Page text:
Offence in the life of a follower of Jesus
It seems to me that the most significant consideration regarding offence is not what has been done to us, whether real or imagined, but rather, what our relationship is with Jesus BECAUSE the deeper is our relationship with Jesus, the more able we are to rise above offence and the less we are able to be offended. Was Jesus ever personally offended? Are we following Jesus? Have we asked to be transformed into His likeness? Then how is there room for us to take offence?
What is offence?
What IS offence? By offence I mean the perception that a personal attack has been made toward us and we respond in a hostile way. It is a form of elevation of myself over another person “who has offended me”, whereby I am judging their behaviour, attitude or word toward me as being beneath me. The reality may well be that the person has been offensive, but we always have a choice as to how we react or respond to their action. How I respond reveals my character just as much as how they have acted or spoken reveals theirs.
Once I was offended
There was an occasion as a young Believer when I had a marginally heated discussion with another about baptism. I’d not been immersed but christened as a baby. I took exception to the other person’s suggestion that I ought to be baptised, but later that evening I asked the LORD, “Why did I respond so such hostility?” The inner conviction I felt was, “Because you need to be baptised.” I began to study and soon learned baptism was about full immersion and what Jesus did which pleased the Father.
Ignorance or misunderstanding are often the root of our offence, I think.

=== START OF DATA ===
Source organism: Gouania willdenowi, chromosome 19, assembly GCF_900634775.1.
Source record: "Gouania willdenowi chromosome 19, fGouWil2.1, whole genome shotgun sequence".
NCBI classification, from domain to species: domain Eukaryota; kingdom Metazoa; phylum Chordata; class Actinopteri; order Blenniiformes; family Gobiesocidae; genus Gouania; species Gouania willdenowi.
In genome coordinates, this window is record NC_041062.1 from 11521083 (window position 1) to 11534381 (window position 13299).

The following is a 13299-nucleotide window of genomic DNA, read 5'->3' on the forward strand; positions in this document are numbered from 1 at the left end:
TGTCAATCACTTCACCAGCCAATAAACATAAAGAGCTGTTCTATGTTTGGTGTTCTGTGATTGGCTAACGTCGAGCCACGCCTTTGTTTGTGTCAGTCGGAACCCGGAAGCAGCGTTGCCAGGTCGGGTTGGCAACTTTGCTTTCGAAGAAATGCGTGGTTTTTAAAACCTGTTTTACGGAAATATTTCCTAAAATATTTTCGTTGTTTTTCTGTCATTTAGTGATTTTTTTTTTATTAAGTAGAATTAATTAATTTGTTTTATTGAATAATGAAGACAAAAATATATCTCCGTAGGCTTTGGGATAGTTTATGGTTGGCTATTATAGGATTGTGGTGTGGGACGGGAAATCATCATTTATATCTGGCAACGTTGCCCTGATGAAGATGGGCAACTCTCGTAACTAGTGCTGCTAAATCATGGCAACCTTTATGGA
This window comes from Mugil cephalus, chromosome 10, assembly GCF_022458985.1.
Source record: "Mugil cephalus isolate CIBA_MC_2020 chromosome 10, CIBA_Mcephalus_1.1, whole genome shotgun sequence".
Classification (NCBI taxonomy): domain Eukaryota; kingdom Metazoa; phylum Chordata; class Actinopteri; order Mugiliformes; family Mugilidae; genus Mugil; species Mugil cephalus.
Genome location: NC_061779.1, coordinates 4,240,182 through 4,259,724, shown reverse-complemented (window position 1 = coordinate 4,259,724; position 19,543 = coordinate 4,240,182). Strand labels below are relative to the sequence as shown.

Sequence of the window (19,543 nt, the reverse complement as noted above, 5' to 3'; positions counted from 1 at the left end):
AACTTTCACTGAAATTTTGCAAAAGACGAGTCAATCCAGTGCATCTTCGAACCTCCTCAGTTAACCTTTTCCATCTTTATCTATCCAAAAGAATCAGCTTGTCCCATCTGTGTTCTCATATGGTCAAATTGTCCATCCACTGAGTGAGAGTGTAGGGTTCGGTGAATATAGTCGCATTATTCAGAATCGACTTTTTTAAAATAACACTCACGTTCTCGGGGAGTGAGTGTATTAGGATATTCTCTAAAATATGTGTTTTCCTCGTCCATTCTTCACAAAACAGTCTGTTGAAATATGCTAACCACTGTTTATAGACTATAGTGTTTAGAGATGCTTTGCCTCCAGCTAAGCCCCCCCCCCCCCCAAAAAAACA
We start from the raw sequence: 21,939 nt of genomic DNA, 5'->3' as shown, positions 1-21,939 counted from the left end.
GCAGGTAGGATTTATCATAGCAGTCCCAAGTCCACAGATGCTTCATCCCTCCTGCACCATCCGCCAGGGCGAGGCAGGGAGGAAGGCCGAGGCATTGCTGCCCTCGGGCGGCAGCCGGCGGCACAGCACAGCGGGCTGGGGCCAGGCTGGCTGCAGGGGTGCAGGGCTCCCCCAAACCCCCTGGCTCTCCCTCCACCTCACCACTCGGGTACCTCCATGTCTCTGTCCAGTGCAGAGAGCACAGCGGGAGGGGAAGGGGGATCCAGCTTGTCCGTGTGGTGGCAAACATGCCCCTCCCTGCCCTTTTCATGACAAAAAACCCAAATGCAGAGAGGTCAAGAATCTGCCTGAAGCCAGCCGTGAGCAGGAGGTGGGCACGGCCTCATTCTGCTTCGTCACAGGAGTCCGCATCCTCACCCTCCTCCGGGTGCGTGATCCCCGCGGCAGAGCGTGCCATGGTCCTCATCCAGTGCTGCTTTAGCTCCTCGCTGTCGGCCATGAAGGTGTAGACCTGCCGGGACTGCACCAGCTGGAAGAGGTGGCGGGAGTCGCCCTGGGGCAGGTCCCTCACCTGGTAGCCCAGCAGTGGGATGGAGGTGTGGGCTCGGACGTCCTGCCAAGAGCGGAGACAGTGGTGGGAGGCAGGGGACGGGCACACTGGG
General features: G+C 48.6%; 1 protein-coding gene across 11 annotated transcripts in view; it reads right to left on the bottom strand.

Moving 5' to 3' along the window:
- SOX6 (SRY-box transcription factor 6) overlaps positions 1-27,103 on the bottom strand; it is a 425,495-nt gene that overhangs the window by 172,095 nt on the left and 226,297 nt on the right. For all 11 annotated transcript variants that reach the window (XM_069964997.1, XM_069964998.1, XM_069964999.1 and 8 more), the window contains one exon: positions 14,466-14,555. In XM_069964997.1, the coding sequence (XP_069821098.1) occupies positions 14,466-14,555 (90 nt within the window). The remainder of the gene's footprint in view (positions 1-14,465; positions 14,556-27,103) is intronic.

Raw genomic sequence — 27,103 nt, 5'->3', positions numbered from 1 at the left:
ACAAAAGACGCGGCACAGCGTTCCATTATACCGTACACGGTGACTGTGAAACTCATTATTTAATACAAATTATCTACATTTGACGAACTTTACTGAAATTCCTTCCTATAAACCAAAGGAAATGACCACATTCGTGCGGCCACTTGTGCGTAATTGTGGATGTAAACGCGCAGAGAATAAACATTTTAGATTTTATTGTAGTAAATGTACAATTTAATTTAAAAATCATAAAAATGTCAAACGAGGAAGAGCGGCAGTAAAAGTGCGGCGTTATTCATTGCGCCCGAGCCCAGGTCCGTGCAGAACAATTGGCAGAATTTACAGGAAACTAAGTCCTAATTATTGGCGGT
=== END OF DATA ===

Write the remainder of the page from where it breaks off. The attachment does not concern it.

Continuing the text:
Healthy response to the offender
“Judge not lest you be judged” (Matthew 7:1) — leave the offence at the foot of the cross, leave it to GOD to teach the “offender”. Show grace! They may not deserve it, but none of us deserves salvation. Are we not grateful for the grace shown to us by GOD by sending His son?
“Do not look at the speck in your brothers eye and miss the plank in your own.” (Matthew 7:3)
To take offence is to turn a wound into a weapon. Instead, allow the pain to be expressed and then let it go, rather than turn it into judgement, hatred, unjust anger or distain.
You may say “I am justified!” No. You may be wise to remove yourself from the toxic relationship but you do not have the right to sin against another person, for any reason.
Distinguish between their misconduct, even abuse, and your response. Rise above. You do not harm them by showing offence. Rather, you harm yourself and your relationship with GOD.
Offence is hostility and unforgiveness toward someone for a perceived wrong they have done. Leave it to GOD, the perfector of our faith and our person. In this, we rise above the situation and leave the devil and his devices to their self destruction.